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08 Oct 2022

Suir towpath stone artefact found by Carrick-on-Suir fisherman is to be donated to local museum

Suir towpath stone artifact found by Carrick-on-Suir fisherman is to be donated to local museum

Photo caption: Ralph O’Callaghan pictured on the quay in Carrick-on-Suir with the towpath hauling stone he found at Cur na Brathair Weir in the river near thea Friar’s Rock. In the background is the fire he and other local fishermen lit on Kenny’s Rock in the Suir when it was visible at low tide on September 1 during the recent dry spell. Picture: Anne Marie Magorrian

A stone that played a vital role in the Suir’s commercial past when cargo barges were towed along it by horse was found in a weir near Carrick-on-Suir by a fisherman, who plans to donate it to a local museum.

Ralph O’Callaghan discovered the hauling stone at Cur na Brathair Weir on the south shore of the River Suir near Friar’s Rock last month.

He said the hauling stone was used to help check or slow down a cargo barge being towed by horse along the river towpath.

There are indent marks etched into the stone by the pulling of barge ropes along it for generations. It would have originally been situated along the river towpath between Carrick and Clonmel that is now the Suir Blueway.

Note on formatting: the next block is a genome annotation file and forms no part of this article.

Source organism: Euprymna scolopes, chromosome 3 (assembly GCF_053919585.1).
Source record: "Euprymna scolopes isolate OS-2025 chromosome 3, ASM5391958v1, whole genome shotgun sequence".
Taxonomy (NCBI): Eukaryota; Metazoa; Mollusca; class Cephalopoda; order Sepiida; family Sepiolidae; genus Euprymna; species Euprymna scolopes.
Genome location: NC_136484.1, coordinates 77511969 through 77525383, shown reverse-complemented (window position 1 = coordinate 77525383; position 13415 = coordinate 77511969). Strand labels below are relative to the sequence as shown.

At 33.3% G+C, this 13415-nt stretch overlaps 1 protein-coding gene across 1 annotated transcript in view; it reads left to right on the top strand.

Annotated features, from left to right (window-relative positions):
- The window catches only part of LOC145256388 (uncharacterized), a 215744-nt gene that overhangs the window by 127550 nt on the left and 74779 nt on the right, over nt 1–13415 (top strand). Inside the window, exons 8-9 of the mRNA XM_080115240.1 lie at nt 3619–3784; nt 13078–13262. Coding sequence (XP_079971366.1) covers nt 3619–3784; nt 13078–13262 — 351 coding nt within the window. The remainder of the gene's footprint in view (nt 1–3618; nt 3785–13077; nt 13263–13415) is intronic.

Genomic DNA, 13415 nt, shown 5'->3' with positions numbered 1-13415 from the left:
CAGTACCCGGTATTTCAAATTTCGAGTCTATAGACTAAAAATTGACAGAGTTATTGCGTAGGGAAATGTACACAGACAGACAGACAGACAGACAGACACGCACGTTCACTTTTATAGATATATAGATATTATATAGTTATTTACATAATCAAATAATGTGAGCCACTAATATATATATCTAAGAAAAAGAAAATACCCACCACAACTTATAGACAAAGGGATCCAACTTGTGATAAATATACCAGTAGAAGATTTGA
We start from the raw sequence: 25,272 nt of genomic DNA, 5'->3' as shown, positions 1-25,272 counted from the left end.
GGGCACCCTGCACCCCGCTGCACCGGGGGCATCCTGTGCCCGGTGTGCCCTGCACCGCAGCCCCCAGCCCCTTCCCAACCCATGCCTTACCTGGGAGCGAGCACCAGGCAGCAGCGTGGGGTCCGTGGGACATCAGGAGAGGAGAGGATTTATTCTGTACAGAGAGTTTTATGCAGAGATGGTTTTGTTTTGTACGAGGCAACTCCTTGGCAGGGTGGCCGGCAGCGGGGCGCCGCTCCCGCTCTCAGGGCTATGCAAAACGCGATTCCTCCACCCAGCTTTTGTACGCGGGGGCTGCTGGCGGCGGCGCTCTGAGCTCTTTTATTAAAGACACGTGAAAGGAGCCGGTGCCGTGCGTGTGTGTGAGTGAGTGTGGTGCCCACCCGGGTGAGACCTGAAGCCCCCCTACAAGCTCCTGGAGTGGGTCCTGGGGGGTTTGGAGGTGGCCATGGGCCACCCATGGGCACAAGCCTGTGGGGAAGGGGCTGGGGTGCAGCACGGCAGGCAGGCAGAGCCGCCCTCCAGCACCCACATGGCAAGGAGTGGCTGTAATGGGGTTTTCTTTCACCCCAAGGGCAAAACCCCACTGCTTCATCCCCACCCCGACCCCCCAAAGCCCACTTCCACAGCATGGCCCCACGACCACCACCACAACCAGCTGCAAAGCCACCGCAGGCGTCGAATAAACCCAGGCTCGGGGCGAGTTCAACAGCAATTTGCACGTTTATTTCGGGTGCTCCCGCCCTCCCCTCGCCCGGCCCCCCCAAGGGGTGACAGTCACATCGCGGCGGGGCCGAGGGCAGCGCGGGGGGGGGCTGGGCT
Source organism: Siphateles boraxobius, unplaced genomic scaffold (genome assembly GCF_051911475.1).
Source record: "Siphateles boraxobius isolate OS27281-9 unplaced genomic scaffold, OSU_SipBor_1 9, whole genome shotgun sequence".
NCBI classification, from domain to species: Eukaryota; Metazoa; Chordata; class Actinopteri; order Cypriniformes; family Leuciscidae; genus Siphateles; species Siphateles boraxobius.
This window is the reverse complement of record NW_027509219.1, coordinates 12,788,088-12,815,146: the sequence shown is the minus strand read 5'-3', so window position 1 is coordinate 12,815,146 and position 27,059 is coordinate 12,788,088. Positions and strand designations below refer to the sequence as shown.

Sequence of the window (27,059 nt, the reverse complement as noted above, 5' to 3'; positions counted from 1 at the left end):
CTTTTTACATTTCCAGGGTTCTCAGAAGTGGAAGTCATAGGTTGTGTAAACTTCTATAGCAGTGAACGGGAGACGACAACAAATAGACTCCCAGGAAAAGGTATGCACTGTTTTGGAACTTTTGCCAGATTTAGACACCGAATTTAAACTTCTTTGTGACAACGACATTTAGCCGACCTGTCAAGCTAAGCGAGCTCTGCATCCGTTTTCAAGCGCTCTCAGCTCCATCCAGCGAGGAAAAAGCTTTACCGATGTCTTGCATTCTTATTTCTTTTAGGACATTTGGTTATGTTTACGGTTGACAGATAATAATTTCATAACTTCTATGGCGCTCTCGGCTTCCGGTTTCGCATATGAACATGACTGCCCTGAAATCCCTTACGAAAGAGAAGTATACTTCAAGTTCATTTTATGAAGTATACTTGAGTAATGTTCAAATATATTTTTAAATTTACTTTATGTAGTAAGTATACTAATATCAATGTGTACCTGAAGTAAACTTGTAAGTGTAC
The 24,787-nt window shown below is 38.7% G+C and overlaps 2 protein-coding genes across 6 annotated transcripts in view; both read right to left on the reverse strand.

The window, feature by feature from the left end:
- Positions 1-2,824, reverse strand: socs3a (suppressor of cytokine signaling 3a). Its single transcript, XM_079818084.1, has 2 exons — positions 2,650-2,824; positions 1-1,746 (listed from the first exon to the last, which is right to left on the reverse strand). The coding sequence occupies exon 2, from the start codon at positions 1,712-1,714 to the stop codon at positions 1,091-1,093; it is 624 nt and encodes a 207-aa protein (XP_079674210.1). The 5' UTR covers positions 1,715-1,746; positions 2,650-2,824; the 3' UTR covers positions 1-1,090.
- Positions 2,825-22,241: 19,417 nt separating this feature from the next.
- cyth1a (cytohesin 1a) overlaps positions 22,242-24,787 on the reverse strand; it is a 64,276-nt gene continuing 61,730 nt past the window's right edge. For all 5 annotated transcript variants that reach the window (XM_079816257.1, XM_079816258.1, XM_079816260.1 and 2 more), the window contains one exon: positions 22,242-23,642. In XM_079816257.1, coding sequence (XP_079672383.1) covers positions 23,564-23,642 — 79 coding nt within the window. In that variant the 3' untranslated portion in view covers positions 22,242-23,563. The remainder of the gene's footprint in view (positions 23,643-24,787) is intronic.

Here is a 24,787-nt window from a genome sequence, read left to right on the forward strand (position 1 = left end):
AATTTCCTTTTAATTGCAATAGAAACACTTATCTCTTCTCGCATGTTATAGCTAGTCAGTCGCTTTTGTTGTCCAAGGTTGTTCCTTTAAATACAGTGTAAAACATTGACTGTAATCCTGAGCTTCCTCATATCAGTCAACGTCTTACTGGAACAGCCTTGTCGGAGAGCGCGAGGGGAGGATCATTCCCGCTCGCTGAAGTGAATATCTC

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Ralph, who lives close to the river at Churchtown, Carrick-on-Suir, said he found the stone in the river while pulling out weeds from the weir. Similar hauling stones can still be seen along the Blueway at Churchtown and in Clonmel.

“This one just due to some mishap ended up in the river.

“I was thrilled to find the stone, especially during Heritage Week. How many horses and barges went through the stone over the years,” he wondered.

The transport of cargo by horse-pulled barge between Carrick and Clonmel began in the mid-18th century and continued until the 1920s.

Phil Hennessy and Dan Callaghan were the last to tow a river barge along the towpath between Carrick-on-Suir and Clonmel in 1927.

Ralph said he plans to donate the hauling stone to either Carrick-on-Suir Heritage Centre or the Tipperary Museum of Hidden History in Clonmel.

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